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So this year I was on a bit of a budget.  Spending was limited so I looked around the house to see what I could use.  I got the idea to do one of those T-800 with its face ripped off and set out to do that, but the eye piece didn't turn out like I wanted so I had to change my story to just making a cyborg-soldier-of-the-future type thing.

There are indeed other tutorials out there on how to accomplish this, but everyone approaches it a little differently and I believe it's valuable to share alternate methods so anyone can mix and match and find new ways that suit them better.  Heck, I myself have looked at other walk-throughs for inspiration and modified them to suit me.

Though it didn't turn out like I wanted, I'm still quite happy with the results.  The costume took about one weekend to build and two hours to apply.  Some of the accessories were things I used on my previous Halloween costumes.  I spent less than $20 this year, I think, so it is pretty inexpensive, but be warned: correct application can be tedious and requires patience.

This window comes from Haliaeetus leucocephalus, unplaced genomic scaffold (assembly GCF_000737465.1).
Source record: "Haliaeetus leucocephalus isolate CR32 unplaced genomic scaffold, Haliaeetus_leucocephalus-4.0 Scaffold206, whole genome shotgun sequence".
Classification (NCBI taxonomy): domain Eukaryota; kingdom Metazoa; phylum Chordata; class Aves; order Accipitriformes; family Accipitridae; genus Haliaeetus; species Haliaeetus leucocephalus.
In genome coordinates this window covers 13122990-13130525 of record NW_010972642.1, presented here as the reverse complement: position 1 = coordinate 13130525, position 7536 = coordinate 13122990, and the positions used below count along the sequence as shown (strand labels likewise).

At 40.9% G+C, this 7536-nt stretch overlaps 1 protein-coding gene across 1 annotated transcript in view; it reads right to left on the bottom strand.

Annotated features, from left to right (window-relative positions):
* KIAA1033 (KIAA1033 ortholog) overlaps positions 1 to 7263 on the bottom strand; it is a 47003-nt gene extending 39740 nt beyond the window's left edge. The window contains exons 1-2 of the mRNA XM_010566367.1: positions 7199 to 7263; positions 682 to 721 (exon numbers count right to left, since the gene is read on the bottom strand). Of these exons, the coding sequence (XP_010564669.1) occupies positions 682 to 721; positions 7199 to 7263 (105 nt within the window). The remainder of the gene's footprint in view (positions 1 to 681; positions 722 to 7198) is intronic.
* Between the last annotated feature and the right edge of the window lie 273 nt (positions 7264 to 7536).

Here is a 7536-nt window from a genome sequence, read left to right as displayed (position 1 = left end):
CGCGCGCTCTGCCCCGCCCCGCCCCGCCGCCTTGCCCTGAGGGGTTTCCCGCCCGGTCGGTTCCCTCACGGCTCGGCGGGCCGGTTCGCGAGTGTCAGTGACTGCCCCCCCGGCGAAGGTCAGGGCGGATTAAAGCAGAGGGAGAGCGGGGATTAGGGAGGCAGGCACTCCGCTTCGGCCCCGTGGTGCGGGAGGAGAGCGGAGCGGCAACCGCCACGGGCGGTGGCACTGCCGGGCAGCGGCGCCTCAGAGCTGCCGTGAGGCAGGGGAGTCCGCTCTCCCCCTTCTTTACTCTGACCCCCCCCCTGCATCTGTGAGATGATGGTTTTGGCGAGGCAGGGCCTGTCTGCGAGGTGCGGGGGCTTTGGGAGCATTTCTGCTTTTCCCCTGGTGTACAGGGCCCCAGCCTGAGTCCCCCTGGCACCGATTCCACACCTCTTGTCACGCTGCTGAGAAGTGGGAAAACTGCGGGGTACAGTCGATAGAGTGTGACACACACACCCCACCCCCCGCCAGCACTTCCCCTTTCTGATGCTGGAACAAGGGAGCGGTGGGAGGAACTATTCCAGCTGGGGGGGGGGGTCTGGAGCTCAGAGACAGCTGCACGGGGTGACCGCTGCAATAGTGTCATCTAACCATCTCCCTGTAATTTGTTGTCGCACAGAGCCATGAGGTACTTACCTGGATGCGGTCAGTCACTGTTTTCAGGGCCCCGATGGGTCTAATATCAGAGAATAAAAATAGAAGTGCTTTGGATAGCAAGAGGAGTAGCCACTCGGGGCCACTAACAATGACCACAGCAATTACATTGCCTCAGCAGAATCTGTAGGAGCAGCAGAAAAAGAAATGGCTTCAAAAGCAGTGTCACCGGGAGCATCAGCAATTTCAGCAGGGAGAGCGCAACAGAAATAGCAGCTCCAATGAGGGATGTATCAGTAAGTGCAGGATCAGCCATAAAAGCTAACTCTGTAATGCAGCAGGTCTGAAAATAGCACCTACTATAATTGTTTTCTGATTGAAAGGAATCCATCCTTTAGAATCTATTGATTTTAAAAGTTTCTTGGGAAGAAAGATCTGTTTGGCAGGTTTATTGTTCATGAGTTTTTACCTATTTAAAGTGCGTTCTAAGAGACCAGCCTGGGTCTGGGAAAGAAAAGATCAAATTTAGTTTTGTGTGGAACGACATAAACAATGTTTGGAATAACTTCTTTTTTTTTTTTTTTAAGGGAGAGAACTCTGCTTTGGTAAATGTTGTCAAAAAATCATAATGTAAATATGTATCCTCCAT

Like my last Instructable, this one will have DAISNAIDs, short footnotes about what I learned in the process and tips to help y'all make something better than what you see here. DAISNAID stands for Do As I Say, Not As I Do :)

The Instructable has been split into three parts, each containing the steps relevant to that stage:
-the eye piece
-the faceplate
-makeup and application

After reading this if you have any questions, please don't hesitate to ask and, as always, constructive criticism is welcomed.

Step 1: The Eye Piece

Material used:
-water bottle
-old bike reflector
-ping pong ball
-small red LED
-C2032 battery
-scotch tape
-paint
-makeup sponge
-glue

Directions:

1- I started by cutting the top of a bottle just below the lip under the cap threads.  This would become the main part of the casing for the eye piece.  I also cut out the concave part from the bottom of the bottle, but this is optional.  I used it later on for an additional piece on the forehead where the skin looks like it was torn.

2- Originally, I had planned on using the bottle cap for the eye but didn't like the look of it.  The threads from the bottle added an interesting design to the eye piece and I thought it was a shame to hide them.  Instead, I cut a ping pong ball in half and drilled a hole through the middle of it.  I then traced the inside of the bottle threads around the hole (so there would be a reference for the diameter) and cut off pieces to create three tabs.  Sorry, no pictures for this bit :(

3- Everything was then painted and sealed at this stage.